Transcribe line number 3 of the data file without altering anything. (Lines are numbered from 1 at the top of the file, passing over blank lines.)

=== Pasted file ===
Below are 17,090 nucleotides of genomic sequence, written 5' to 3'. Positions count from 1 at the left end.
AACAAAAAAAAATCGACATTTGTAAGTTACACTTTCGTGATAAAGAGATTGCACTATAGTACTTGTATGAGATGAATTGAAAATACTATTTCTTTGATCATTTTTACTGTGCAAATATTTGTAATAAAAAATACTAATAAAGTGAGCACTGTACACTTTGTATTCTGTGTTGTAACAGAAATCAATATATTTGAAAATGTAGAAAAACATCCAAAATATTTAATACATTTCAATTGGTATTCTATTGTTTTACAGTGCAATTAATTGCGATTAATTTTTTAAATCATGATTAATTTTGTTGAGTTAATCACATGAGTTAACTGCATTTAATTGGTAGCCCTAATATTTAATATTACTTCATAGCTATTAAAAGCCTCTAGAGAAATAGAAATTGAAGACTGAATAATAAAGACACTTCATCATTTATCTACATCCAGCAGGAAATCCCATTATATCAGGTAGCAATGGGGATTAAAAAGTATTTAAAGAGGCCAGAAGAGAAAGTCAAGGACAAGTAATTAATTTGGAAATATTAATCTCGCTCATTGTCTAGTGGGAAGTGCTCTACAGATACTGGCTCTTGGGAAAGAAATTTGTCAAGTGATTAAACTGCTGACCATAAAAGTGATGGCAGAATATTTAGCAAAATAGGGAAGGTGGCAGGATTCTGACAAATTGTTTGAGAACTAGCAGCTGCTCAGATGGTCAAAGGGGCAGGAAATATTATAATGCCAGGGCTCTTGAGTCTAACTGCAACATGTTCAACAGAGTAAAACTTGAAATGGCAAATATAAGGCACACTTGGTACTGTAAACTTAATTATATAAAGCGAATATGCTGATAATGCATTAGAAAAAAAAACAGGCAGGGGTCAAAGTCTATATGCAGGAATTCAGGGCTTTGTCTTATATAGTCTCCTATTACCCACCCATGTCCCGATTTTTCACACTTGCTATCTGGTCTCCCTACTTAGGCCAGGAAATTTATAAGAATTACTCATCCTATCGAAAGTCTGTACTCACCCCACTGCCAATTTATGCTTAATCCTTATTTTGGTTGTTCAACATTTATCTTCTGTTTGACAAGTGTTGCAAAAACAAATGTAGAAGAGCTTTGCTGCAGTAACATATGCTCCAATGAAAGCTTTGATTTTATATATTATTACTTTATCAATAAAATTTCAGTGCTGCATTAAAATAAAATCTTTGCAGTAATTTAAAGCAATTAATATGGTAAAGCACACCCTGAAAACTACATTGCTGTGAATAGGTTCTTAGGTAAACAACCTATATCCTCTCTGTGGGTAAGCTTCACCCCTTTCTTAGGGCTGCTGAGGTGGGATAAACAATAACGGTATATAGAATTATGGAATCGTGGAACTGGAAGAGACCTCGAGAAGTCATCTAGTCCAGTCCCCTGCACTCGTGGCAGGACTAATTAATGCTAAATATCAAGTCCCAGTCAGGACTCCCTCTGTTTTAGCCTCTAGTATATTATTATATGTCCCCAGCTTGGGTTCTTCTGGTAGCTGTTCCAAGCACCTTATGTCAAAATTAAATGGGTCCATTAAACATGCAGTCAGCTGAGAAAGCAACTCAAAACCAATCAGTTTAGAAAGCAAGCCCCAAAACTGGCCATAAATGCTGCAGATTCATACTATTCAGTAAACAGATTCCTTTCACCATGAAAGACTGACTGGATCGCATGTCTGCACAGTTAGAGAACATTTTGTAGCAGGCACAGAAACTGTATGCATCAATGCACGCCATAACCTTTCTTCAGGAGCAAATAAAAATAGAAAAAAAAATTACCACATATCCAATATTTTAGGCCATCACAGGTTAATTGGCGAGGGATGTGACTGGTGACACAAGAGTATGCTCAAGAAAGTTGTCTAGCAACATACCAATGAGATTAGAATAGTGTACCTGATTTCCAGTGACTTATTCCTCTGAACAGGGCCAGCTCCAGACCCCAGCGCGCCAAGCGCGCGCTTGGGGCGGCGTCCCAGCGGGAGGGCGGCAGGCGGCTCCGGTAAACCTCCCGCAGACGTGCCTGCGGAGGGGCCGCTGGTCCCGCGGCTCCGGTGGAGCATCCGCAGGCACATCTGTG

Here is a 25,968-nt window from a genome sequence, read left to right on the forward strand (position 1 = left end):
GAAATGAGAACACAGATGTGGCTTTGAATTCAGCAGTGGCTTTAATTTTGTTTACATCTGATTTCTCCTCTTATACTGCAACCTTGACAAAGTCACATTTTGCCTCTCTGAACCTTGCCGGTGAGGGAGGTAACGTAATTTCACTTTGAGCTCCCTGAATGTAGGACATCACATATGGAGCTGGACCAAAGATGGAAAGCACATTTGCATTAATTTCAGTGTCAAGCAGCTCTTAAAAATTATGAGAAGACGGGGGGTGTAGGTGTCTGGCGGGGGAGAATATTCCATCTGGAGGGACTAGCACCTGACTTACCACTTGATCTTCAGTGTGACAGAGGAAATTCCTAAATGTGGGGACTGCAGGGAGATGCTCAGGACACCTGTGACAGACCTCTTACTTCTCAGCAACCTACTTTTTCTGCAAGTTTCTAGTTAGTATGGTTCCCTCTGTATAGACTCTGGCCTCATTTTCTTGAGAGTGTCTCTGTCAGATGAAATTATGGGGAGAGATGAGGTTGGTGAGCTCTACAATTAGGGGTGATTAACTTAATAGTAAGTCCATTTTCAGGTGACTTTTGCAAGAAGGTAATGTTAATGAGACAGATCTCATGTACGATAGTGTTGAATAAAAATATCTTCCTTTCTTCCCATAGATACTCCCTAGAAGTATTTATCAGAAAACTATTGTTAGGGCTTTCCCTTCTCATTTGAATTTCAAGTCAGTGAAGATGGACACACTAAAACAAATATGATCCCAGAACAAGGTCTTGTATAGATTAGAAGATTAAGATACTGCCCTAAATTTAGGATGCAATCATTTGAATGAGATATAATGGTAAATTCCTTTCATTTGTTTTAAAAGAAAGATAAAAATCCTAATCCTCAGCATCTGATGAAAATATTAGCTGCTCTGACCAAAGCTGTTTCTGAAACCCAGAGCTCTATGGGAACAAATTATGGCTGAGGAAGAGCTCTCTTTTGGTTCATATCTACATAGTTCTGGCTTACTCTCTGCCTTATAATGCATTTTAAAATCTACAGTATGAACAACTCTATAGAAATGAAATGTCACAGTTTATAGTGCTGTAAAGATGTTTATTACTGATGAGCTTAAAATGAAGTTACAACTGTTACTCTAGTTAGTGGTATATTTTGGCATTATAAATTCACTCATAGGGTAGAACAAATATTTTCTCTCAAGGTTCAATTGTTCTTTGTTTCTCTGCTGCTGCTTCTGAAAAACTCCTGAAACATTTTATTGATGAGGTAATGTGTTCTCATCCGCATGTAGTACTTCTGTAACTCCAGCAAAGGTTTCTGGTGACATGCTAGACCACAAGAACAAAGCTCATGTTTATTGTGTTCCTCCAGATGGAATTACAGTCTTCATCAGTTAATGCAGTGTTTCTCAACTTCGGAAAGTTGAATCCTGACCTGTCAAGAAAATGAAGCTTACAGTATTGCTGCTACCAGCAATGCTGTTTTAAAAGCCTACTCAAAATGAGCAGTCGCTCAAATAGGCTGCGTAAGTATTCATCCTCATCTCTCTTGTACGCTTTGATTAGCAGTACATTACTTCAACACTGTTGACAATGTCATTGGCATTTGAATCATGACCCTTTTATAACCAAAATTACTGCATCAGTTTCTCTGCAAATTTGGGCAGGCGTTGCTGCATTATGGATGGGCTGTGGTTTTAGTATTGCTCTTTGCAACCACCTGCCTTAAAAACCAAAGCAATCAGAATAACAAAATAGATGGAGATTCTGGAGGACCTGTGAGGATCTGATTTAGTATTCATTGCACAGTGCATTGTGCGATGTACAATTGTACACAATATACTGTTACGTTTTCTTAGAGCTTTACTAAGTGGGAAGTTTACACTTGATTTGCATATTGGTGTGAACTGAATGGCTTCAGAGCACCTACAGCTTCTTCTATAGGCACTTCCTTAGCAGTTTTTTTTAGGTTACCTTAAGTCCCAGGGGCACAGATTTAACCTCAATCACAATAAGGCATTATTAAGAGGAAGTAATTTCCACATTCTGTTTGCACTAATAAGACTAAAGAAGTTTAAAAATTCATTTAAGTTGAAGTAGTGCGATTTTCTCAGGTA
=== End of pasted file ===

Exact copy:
Here is a 25,968-nt window from a genome sequence, read left to right on the forward strand (position 1 = left end):